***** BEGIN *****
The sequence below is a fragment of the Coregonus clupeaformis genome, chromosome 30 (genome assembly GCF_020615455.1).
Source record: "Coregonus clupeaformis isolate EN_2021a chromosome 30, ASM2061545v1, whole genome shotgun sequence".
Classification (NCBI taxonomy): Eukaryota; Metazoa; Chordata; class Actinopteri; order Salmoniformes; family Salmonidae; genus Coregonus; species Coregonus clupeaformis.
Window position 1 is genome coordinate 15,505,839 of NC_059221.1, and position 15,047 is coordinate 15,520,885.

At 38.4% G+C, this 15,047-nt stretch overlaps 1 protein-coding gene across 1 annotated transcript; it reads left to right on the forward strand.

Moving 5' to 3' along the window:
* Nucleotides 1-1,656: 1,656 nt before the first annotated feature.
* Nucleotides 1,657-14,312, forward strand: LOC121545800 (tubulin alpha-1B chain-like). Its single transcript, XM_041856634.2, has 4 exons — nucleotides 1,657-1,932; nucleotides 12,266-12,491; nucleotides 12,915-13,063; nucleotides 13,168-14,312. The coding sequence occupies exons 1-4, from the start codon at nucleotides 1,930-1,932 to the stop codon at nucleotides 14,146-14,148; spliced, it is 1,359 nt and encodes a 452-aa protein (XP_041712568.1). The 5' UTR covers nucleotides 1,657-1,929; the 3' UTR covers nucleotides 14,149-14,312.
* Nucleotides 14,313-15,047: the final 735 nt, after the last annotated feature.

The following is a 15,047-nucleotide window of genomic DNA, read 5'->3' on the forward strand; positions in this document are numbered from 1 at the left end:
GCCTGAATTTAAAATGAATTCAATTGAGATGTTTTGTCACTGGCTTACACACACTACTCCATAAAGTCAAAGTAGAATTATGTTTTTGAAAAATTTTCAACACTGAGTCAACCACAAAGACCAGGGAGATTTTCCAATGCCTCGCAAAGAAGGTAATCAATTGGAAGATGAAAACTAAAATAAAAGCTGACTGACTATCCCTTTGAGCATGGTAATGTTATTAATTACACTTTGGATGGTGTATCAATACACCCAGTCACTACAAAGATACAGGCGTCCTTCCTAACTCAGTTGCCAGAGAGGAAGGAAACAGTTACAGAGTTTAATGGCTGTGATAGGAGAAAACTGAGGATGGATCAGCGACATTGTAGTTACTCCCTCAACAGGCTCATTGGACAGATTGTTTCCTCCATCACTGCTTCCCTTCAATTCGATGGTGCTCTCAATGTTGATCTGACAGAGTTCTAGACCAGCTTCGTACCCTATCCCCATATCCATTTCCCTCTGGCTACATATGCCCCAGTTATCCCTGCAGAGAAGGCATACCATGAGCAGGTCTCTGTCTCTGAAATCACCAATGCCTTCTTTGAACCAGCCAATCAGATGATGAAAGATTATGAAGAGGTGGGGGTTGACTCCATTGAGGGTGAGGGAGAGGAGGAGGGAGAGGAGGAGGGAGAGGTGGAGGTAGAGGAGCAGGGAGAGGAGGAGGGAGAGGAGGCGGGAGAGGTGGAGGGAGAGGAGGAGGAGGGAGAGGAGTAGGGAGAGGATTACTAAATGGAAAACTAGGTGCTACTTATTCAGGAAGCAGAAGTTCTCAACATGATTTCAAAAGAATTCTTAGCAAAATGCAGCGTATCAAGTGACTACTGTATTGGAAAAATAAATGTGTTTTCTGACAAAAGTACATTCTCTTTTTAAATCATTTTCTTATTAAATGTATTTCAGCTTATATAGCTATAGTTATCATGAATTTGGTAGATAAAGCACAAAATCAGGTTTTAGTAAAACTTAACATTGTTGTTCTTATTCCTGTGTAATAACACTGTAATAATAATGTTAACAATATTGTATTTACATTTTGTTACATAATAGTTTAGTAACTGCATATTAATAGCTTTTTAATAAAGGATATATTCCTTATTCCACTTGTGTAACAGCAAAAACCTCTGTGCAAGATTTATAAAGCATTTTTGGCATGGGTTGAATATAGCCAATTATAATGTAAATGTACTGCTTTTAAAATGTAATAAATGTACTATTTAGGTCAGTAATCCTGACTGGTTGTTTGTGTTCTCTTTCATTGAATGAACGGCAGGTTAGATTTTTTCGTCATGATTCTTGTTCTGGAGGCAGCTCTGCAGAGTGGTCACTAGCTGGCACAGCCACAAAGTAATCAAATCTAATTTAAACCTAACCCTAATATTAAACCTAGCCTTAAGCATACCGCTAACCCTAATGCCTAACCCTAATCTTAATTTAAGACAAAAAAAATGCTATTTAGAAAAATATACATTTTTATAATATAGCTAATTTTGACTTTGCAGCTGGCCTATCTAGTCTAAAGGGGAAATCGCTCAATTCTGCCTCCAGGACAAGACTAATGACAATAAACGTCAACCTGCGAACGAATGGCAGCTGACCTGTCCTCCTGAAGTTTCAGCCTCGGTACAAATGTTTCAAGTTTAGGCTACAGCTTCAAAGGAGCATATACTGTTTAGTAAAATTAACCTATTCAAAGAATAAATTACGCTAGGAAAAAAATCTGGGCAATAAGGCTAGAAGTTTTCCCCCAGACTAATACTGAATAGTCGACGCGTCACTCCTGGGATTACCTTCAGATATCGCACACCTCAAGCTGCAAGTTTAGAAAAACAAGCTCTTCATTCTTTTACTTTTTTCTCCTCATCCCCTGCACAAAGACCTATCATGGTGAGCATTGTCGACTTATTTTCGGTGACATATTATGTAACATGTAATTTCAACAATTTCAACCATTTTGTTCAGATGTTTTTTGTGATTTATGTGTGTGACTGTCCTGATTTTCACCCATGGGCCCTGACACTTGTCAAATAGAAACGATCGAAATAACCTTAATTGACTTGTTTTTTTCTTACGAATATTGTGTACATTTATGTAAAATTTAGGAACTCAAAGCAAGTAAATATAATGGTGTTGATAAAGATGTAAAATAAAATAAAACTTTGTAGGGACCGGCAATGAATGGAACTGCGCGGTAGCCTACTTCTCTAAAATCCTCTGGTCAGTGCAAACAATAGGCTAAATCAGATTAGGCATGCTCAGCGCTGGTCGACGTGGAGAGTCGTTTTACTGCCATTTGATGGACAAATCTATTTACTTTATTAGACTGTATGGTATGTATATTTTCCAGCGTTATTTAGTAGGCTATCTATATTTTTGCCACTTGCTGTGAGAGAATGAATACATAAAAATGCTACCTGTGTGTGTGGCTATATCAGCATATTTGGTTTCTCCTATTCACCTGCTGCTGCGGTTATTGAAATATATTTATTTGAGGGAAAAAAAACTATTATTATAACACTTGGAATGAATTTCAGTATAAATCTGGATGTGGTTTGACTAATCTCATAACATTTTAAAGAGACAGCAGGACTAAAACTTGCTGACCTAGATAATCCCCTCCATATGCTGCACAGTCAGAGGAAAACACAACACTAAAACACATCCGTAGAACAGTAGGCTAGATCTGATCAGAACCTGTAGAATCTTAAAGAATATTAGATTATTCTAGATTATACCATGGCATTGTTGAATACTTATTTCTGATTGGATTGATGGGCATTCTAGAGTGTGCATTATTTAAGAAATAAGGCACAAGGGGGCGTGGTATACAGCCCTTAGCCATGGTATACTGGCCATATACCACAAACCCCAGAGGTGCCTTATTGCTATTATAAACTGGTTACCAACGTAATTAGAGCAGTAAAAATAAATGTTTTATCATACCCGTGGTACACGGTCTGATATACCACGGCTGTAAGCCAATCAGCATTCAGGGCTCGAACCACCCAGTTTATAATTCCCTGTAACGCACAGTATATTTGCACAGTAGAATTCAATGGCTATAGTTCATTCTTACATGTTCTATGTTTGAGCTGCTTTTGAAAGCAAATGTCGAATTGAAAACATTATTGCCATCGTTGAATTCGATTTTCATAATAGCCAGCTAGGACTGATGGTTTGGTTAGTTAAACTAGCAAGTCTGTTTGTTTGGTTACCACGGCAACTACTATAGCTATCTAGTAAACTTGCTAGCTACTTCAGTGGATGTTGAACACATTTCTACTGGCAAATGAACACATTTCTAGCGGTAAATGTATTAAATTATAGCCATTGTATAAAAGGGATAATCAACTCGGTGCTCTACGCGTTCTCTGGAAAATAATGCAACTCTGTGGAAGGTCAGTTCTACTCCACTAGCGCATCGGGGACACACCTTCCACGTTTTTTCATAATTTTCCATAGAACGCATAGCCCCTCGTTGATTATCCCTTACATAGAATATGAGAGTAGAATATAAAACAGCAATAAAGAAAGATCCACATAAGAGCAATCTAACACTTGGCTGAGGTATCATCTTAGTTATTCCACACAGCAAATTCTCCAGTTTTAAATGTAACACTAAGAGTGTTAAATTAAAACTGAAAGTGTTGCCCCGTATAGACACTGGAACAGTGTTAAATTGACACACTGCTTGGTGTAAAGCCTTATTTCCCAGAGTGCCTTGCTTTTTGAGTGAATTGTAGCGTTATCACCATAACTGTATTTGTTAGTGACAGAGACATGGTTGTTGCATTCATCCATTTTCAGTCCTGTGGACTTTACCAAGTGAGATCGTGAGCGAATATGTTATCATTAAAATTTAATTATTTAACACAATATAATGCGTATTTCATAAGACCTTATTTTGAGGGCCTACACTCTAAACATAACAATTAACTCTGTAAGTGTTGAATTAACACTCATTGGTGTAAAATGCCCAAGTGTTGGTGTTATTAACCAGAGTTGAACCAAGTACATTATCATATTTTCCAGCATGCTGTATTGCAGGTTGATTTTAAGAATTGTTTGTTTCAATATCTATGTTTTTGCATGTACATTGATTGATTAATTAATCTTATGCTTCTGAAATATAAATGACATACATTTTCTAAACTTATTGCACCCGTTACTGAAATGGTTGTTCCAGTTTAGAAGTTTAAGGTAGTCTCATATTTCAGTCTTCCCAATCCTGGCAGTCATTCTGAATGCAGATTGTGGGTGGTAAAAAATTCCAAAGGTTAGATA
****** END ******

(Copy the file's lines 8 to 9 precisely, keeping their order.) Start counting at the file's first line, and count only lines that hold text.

* Nucleotides 1,657-14,312, forward strand: LOC121545800 (tubulin alpha-1B chain-like). Its single transcript, XM_041856634.2, has 4 exons — nucleotides 1,657-1,932; nucleotides 12,266-12,491; nucleotides 12,915-13,063; nucleotides 13,168-14,312. The coding sequence occupies exons 1-4, from the start codon at nucleotides 1,930-1,932 to the stop codon at nucleotides 14,146-14,148; spliced, it is 1,359 nt and encodes a 452-aa protein (XP_041712568.1). The 5' UTR covers nucleotides 1,657-1,929; the 3' UTR covers nucleotides 14,149-14,312.
* Nucleotides 14,313-15,047: the final 735 nt, after the last annotated feature.